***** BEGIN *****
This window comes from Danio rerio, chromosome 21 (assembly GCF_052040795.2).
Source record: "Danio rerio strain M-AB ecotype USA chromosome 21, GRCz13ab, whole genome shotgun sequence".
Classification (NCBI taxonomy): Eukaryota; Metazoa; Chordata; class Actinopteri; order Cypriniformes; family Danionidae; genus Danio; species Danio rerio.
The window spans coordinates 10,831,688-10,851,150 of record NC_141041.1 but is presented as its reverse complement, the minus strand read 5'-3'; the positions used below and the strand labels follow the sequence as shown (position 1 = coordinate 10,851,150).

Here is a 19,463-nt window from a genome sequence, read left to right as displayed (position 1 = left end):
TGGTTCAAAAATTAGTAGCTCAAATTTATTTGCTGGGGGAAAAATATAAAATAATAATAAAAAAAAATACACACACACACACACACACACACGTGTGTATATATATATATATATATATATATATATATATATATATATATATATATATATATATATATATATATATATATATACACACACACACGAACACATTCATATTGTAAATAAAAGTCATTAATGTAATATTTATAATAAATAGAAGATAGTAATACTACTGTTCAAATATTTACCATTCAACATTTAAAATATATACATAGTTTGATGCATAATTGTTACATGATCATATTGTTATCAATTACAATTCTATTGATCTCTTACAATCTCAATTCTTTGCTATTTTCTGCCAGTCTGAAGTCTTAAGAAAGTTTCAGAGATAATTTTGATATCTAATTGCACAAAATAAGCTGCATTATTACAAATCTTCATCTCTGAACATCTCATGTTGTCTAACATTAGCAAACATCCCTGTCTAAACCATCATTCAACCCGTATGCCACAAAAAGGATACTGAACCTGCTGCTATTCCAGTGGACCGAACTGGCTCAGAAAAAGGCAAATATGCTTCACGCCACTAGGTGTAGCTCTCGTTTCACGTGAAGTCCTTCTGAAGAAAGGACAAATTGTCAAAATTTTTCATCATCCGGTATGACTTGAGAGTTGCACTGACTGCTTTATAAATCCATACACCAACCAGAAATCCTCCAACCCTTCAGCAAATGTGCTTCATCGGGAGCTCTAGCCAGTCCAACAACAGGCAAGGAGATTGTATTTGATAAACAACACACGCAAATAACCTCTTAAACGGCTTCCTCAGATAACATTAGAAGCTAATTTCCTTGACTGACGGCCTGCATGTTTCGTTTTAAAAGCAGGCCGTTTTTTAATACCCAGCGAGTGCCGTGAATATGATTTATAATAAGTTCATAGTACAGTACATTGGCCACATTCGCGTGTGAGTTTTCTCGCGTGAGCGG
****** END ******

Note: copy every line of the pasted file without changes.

This window comes from Danio rerio, chromosome 21 (assembly GCF_052040795.2).
Source record: "Danio rerio strain M-AB ecotype USA chromosome 21, GRCz13ab, whole genome shotgun sequence".
Classification (NCBI taxonomy): Eukaryota; Metazoa; Chordata; class Actinopteri; order Cypriniformes; family Danionidae; genus Danio; species Danio rerio.
The window spans coordinates 10,831,688-10,851,150 of record NC_141041.1 but is presented as its reverse complement, the minus strand read 5'-3'; the positions used below and the strand labels follow the sequence as shown (position 1 = coordinate 10,851,150).

Here is a 19,463-nt window from a genome sequence, read left to right as displayed (position 1 = left end):
TGGTTCAAAAATTAGTAGCTCAAATTTATTTGCTGGGGGAAAAATATAAAATAATAATAAAAAAAAATACACACACACACACACACACACACGTGTGTATATATATATATATATATATATATATATATATATATATATATATATATATATATATATATATATATATATATATACACACACACACGAACACATTCATATTGTAAATAAAAGTCATTAATGTAATATTTATAATAAATAGAAGATAGTAATACTACTGTTCAAATATTTACCATTCAACATTTAAAATATATACATAGTTTGATGCATAATTGTTACATGATCATATTGTTATCAATTACAATTCTATTGATCTCTTACAATCTCAATTCTTTGCTATTTTCTGCCAGTCTGAAGTCTTAAGAAAGTTTCAGAGATAATTTTGATATCTAATTGCACAAAATAAGCTGCATTATTACAAATCTTCATCTCTGAACATCTCATGTTGTCTAACATTAGCAAACATCCCTGTCTAAACCATCATTCAACCCGTATGCCACAAAAAGGATACTGAACCTGCTGCTATTCCAGTGGACCGAACTGGCTCAGAAAAAGGCAAATATGCTTCACGCCACTAGGTGTAGCTCTCGTTTCACGTGAAGTCCTTCTGAAGAAAGGACAAATTGTCAAAATTTTTCATCATCCGGTATGACTTGAGAGTTGCACTGACTGCTTTATAAATCCATACACCAACCAGAAATCCTCCAACCCTTCAGCAAATGTGCTTCATCGGGAGCTCTAGCCAGTCCAACAACAGGCAAGGAGATTGTATTTGATAAACAACACACGCAAATAACCTCTTAAACGGCTTCCTCAGATAACATTAGAAGCTAATTTCCTTGACTGACGGCCTGCATGTTTCGTTTTAAAAGCAGGCCGTTTTTTAATACCCAGCGAGTGCCGTGAATATGATTTATAATAAGTTCATAGTACAGTACATTGGCCACATTCGCGTGTGAGTTTTCTCGCGTGAGCGG